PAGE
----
I believe the role of clinical leaders needs thorough investigation,  that their position and influence within the management of the NHS has to be re- addressed and embraced rather than simply ignored as “the elephant in the room” because what they bring to the discussion is not simply negativity and a block to innovation but an intrinsically different and important view on the value, purpose and practice of the organisation. The failure to even acknowledge the body is a principal cause of the disconnected hierarchy that now exists and the serious disquiet between clinicians and management.




3 responses

5 07 2009
Claire Hayward

I have read many of your posts with great interest. I wholly agree that there is a dirth of options for discussion and support for clinicians even considering management positions. I think many health care staff go through similar quandaries of being unhappy with those “on high” and wanting to get involved at a management level to try and bring a clinical perspective to the men in suits (sorry will try and be more balanced!). But this is countered by an unwillingness to leave or minimse clinical input, and uncertainty about having the skills for the job – having obviously focused in direct patient care for a considerable time. In my own trust there are a few bolt on courses for clinicians moving into management but these always seen to be low priority and frankly a bit of an after thought. I turned down a mangement post for my current clinical position, and I’m fortunate to have a senior banding with no real management responsibilities (shhh!). That said I want to get my fox of feeling I am making a difference in ways other than clinical stuff. For now that need is met through involvement with my national (and international) professional body, teaching under and post grads and leading a grant funded project to address a service issue which I am proud to have taken from concern to action. Anyway bit of waffle but the gist is: I agree, and keep posting!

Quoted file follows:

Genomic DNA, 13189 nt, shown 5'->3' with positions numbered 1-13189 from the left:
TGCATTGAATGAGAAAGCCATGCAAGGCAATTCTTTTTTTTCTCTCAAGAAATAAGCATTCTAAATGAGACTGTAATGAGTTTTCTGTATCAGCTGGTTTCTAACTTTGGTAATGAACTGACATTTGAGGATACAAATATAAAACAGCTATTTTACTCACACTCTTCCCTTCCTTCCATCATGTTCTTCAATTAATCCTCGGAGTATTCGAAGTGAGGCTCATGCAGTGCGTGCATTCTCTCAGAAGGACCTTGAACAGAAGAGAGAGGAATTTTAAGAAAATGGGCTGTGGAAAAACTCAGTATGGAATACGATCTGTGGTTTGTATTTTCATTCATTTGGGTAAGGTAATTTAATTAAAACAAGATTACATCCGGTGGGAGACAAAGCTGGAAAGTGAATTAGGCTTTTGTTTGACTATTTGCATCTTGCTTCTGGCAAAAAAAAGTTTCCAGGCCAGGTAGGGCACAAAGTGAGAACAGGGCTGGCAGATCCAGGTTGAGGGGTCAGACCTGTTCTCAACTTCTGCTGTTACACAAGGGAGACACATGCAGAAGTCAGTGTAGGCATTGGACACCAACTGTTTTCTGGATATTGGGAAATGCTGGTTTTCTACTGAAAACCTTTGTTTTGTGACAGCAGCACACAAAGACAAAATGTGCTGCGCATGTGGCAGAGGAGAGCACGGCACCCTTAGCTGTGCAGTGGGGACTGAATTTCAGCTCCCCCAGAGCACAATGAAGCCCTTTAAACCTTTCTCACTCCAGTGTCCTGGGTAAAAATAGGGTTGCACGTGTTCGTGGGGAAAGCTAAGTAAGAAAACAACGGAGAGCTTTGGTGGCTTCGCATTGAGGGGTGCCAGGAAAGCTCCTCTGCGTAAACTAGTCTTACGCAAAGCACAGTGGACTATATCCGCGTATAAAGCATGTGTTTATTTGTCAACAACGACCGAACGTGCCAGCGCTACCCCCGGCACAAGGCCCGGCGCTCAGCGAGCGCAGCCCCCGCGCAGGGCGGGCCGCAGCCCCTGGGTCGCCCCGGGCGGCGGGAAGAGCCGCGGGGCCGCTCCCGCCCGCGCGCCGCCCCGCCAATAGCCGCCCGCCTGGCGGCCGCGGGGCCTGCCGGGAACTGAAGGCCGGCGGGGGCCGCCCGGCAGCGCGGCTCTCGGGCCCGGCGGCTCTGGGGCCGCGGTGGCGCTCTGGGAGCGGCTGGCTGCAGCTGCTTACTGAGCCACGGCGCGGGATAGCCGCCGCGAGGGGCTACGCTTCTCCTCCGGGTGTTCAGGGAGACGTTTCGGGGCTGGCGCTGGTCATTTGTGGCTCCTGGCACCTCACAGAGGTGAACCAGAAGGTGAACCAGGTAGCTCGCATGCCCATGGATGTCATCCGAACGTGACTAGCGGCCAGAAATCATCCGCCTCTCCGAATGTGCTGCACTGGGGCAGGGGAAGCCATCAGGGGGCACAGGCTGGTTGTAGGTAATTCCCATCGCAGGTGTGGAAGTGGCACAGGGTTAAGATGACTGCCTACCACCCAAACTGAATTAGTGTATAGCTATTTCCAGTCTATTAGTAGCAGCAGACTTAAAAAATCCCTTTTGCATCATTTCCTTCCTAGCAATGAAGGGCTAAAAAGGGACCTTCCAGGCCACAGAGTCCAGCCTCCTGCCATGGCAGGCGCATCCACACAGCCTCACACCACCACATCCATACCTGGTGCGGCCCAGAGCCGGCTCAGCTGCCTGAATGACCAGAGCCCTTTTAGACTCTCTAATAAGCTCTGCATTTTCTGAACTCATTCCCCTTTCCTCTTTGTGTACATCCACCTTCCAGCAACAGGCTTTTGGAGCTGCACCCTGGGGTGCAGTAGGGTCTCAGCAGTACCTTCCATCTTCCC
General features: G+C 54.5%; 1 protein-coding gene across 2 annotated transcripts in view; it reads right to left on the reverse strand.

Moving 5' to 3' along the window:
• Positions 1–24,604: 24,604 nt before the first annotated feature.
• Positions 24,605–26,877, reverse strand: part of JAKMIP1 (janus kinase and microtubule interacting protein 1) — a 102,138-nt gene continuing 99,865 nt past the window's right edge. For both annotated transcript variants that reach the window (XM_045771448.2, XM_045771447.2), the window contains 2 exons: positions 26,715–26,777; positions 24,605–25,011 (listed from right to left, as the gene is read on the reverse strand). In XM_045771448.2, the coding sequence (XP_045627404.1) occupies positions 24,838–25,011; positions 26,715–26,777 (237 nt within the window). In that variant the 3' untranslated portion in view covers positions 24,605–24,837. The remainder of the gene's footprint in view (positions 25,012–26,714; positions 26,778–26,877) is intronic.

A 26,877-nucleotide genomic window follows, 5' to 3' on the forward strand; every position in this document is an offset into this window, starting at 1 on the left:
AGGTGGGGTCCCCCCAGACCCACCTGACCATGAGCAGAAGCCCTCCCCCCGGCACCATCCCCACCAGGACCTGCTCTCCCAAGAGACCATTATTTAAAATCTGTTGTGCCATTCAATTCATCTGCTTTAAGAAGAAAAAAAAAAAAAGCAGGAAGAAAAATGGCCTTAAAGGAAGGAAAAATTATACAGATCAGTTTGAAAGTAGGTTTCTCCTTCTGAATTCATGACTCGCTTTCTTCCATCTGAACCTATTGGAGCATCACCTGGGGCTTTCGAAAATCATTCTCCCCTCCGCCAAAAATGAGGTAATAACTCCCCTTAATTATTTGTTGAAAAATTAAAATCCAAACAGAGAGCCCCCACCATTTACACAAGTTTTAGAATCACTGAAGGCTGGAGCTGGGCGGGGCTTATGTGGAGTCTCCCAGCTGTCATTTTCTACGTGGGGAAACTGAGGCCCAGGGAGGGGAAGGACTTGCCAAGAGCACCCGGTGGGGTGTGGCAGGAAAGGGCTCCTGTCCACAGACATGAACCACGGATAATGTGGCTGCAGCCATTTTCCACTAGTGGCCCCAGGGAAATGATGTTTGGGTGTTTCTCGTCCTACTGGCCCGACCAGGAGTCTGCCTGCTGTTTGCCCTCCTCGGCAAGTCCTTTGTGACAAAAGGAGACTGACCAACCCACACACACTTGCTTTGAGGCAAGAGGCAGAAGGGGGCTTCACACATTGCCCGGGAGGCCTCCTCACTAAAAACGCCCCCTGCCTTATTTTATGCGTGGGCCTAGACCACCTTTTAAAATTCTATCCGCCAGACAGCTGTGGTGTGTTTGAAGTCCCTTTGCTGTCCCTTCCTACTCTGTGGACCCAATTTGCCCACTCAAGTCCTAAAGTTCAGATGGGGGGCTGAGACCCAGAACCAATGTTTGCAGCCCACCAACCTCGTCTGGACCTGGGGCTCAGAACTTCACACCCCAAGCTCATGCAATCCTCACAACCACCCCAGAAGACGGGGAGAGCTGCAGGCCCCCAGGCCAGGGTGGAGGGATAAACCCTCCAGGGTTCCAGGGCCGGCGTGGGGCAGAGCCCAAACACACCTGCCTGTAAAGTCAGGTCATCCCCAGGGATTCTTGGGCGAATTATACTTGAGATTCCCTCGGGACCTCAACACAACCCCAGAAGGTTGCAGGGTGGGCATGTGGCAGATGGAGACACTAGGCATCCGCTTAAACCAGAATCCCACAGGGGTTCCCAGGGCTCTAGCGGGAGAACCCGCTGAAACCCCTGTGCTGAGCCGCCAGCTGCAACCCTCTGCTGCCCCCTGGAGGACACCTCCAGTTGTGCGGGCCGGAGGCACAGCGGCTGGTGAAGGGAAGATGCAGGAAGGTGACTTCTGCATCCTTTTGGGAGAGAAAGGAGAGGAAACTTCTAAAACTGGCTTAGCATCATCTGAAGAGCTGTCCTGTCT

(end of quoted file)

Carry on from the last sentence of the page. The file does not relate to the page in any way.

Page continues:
25 07 2009
Ben Wilberforce

Welcome back
Have read your last posting ….after a long break.Like some of the others I found it of interest but also frustrating.You ,and your other correspondents, have over the past few months very intellectually and eruditely commented on something that none has adequately defined.It is a bit like two folks in a darkened room trying to desribe an elephant,or the debate that took place many years ago concerning the possibilty that there was another planet similar to earth on the other side of the sun moving at exactly the same pace in the same orbit. Some proof is needed.The clinician/management gap( if one exists)needs to be quantified.

As a non medical observer I feel that the points you raise require both clarification and quantification.If not by you and your colleagues perhaps by a social science researcher(You may question the description) thus giving a simplistic data base from which to analyse and comment.As nothing of this ilk has appeared so far perhaps now is the time to experiment and any useable data that arises could lead to could be developed more detailed and sophiticated studies, The preparion of a short well conceived and well presented questionnare could help you identify your own position and be useful in conducting structured interviews or a small mail survey

At present the elephant in everyones’ room lacks identifiable bones. Until folks can see what is being debated they cannot really communicate satisfactorily.Bear in mind that the word communicate has as its source the Latin “communis” ie in “common” .

2 08 2009

Thanks Ben, clearly a commenter of some pedigree. I think your point is well made and I shall address that in a future post. It will be interesting to see if there is a true measure of the problem and clearly, if not, measure it myself.